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Chapter 2 - Assuring quality in learning regions partnerships: core criteria and indicators

Page history last edited by Randolph Preisinger-Kleine 8 years, 8 months ago

Dr. Ciprian Fartusnic

Observatory for LLL, Romania

 


 

Based on national research findings and on partners common analysis of research data (available on the project official website, www.learning-regions.net), R3L+ project developed a comprehensive description of four core quality areas, that function as quality criteria in a quality assurance process embedded in learning regions initiatives. These criteria are focused on: creation and development of collaborative partnerships or networks; participation and involvement of the members of these networks; progress and sustainability of partnership and promotion of learning culture within it. Therefore the answer to the first question highlights the idea that every promoter of learning regions or learning cities should pay a particular attention to these factors in order to create the conditions of a genuine quality assurance process within the partnership.

 

For answering the second question, the project team developed a set of specific indicators for each quality criteria. The assumption underlying the elaboration of these indicators was that, in order to have quality assurance as an improvement tool for the learning region initiatives and not as an end in itself, we have to take into account that quality depends and is built through a complex range of interventions. SMART indicators should be defined in relation with each of these actions and the quality assurance process could enter in a continuing improvement loop.

 

A detailed presentation of the quality specific indicators is made on project official web site. R3L+ innovative approach is however not limited to the definition of this reference framework of quality assurance in learning regions. Nor to define in detail quality areas and indicators fitted with the needs of learning regions and cities.

 

Based on this framework, the project aims also at influencing in vivo the process of quality assurance, by creating a comprehensive assistance model for learning regions promoters and practitioners. As it will be presented in the next section, our approach to quality assurance cycle was primary a practical one: quality in learning regions initiatives could be promoted only by a partnership aware of the need for quality assurance mechanisms, and willing to invest resources in this field.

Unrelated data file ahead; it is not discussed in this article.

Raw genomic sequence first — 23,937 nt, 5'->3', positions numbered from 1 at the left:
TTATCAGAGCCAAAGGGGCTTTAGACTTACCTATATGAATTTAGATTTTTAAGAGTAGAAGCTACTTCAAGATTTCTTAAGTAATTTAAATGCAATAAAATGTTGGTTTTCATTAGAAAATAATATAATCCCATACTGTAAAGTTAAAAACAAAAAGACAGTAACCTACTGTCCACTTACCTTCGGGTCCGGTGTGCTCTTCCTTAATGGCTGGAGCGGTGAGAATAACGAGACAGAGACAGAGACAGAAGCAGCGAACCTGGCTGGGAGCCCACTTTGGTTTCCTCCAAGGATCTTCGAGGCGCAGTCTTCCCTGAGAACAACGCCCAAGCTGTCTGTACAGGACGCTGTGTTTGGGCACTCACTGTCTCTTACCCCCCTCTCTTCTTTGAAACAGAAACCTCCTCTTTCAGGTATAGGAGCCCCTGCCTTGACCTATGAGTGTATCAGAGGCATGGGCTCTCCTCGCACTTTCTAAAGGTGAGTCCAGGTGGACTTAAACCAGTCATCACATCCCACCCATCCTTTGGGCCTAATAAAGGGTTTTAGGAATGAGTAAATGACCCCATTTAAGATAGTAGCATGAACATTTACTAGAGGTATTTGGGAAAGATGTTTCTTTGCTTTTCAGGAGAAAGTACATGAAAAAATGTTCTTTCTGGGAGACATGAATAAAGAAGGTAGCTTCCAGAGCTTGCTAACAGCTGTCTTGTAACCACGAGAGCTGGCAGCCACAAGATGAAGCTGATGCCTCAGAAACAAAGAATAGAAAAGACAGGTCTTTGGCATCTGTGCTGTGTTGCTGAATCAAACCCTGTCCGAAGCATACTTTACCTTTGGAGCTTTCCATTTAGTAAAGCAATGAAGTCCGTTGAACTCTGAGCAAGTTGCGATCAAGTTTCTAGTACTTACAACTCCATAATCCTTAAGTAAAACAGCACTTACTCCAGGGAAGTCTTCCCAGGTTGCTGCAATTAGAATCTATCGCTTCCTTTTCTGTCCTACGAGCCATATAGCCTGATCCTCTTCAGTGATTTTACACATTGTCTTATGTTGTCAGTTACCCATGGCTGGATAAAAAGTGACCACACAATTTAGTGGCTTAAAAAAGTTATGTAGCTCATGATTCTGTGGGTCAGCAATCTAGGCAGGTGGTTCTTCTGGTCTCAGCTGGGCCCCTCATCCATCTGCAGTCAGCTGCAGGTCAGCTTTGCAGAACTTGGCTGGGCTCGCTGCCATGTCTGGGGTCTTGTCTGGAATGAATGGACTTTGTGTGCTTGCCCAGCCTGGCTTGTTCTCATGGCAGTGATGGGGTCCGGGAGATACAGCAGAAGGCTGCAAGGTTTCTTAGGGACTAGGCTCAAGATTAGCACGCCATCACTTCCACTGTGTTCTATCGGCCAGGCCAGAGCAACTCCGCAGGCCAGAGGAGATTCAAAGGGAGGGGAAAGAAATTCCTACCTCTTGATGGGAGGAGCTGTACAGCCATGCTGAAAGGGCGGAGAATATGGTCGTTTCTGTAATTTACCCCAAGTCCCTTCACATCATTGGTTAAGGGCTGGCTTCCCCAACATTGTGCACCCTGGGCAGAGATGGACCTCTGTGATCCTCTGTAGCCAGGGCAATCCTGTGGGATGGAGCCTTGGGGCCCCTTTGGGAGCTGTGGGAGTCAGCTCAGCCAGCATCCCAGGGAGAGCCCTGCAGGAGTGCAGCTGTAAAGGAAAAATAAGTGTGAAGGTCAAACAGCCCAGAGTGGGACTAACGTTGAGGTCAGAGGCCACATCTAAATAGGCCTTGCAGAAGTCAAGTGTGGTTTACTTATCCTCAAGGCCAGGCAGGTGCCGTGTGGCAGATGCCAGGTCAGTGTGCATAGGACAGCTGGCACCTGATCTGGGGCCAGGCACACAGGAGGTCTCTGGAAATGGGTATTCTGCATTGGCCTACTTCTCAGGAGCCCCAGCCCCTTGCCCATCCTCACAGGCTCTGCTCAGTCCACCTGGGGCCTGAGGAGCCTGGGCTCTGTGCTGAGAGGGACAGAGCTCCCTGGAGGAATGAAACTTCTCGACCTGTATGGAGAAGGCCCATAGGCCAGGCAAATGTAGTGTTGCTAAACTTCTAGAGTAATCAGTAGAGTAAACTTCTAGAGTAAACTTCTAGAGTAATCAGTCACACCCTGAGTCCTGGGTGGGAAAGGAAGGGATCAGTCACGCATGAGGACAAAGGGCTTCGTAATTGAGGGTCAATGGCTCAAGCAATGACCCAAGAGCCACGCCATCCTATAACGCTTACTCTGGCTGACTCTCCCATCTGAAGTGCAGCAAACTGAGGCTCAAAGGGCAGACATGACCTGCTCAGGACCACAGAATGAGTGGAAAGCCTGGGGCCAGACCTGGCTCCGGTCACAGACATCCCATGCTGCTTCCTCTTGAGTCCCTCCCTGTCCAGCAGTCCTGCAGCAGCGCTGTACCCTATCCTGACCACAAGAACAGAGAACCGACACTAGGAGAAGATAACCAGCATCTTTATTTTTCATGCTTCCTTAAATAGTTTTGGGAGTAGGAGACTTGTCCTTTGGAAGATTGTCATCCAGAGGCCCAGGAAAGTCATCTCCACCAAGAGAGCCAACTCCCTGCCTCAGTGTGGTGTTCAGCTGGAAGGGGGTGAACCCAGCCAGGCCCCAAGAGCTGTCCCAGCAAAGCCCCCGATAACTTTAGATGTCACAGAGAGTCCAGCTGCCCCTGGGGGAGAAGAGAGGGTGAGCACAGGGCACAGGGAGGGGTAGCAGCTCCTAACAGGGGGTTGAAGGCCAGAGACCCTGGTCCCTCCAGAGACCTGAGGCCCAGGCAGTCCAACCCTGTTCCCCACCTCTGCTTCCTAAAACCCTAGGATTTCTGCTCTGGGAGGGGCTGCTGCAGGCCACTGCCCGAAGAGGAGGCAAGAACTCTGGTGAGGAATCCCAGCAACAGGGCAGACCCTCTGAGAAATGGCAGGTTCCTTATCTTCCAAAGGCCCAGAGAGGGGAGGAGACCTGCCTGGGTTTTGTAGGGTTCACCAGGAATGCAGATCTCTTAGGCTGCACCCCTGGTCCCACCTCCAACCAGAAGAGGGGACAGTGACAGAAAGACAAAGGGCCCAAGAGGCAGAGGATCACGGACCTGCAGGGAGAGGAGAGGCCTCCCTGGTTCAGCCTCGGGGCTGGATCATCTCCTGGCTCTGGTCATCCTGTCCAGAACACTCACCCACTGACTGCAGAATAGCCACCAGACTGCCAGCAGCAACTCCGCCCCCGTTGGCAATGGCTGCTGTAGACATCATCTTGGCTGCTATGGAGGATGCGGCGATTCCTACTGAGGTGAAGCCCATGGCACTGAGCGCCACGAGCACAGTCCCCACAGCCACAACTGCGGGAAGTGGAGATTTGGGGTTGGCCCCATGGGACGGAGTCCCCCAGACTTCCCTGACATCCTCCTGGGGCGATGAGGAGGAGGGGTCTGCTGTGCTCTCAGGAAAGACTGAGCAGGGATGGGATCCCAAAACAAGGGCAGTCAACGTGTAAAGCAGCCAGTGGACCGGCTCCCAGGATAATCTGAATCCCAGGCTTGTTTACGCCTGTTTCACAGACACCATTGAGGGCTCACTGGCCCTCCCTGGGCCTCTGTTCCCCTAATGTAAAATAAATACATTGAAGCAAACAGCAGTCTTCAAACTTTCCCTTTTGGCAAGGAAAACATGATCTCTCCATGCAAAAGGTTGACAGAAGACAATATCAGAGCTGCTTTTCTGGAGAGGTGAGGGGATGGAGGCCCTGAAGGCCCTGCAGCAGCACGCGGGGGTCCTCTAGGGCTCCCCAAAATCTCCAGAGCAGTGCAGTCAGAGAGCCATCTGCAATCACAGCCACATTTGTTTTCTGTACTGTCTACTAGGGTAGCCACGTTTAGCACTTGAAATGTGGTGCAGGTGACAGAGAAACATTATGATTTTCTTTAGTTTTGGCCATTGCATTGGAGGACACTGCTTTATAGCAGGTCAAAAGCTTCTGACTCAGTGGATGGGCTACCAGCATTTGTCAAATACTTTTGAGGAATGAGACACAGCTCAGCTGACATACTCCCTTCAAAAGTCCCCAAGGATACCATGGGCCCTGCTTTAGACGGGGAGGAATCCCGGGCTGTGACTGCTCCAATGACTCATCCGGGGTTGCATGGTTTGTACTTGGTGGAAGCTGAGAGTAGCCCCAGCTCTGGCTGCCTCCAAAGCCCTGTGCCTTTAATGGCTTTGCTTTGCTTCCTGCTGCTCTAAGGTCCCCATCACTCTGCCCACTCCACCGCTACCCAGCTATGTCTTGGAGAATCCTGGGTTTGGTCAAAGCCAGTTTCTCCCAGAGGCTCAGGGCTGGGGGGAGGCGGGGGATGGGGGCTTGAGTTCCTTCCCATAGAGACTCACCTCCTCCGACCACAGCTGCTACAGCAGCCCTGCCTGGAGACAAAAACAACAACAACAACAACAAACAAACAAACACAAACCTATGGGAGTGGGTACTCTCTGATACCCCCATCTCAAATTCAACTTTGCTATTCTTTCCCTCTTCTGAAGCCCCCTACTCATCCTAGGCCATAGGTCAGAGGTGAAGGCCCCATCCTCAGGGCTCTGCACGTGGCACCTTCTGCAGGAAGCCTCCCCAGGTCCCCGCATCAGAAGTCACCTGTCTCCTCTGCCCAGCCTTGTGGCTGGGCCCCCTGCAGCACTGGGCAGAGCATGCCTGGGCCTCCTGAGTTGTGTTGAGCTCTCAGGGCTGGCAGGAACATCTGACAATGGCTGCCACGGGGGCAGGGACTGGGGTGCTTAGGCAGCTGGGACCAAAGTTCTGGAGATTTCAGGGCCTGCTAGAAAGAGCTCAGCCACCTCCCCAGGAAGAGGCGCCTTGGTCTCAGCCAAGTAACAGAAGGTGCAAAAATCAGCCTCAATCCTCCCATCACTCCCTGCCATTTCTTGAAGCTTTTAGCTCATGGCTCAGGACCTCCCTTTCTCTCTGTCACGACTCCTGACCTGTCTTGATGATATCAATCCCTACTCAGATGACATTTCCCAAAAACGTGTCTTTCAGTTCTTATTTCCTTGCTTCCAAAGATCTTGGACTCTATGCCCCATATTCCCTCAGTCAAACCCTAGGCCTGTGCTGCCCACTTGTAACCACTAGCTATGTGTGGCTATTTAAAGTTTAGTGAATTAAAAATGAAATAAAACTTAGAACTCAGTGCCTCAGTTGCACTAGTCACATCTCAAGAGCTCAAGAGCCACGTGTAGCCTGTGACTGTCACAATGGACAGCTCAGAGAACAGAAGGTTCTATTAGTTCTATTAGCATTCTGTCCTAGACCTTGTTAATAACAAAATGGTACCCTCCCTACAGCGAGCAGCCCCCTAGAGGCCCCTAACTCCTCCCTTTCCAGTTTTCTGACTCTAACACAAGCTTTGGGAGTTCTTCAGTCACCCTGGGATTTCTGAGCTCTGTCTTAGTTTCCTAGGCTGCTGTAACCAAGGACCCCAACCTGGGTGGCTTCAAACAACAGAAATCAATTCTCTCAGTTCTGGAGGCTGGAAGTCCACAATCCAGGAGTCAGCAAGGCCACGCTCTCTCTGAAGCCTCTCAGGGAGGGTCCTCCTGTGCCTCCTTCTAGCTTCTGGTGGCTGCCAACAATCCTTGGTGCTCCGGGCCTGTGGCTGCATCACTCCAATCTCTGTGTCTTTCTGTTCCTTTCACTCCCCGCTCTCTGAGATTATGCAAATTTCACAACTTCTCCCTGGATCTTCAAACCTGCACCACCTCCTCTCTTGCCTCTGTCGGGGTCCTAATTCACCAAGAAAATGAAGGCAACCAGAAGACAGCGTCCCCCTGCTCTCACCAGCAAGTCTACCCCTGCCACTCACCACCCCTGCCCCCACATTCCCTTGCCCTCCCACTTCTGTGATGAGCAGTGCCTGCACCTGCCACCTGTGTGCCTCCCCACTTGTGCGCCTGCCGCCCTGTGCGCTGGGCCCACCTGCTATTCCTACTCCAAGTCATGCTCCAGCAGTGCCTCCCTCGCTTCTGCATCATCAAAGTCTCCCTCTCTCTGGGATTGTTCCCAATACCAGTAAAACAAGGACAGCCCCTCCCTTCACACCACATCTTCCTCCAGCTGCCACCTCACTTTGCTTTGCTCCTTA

The starting point of our approach included the main areas of quality assurance: planning, implementation, evaluation and review (Figure 1). As in the case of any partnership, learning regions activities are bound to follow the stages of this "virtuous circle", if they want to be connected to a constant process of (self)-improvement.

 

 

Fig. 1. The classical modal of quality assurance cycle

 

 

Another relevant resource for our approach was Le and Kazis[i] ideas linked with the applicability of quality assurance mechanisms. Today more and more regions have the need for more varied range of learning opportunities. A focus on quality could provide sufficient evidence for the effectiveness and efficiency of "sound investments in the infrastructure of policies and partnerships for changes". Promoting an explicit and comprehensive quality circle, the learning partnership initiatives could demonstrate their role in upgrading the knowledge, skills and economic success of various regional stakeholders.  It is therefore a higher opportunity for the network to attract further support over time in terms of human, physical or financial resources.

 

Last but not list, as already pointed out, R3L+ work was influenced by the policy developments at European level in the area of quality assurance, in particular the EQAVET Recommendation of European Parliament from 18th of June 2009. Designed to help Member States promote and monitor quality improvement in VET, the system provides a common basis for quality principles, reference criteria and indicators. The assumption of this initiative is that the common framework allows for increasing transparency and consistency with each other’s policy initiatives and actions in the field of quality assurance and enhancement. Learning regions activity could therefore found a new bridge with the Quality Assurance National Reference Points from EU state and to play a more active/visible role in the European Quality Assurance network for both initial and continuous VET area.

 

The EU policy is also important for indicating definitions of the main concepts we work with such as quality (as a context, experiences and expectations -depending variable) or quality assurance (as integrated set of policies, procedures, criteria, tools and verification instruments and mechanisms whose collective purpose is to ensure and enhance the quality of a provided service).

 


[i] Cecilia Le and Richard Kazis, 2010 Educating All Learners for the New Economy. Region needs more varied range of learning opportunities in The New England Journal of Higher Education, Winter 2009.

 

 

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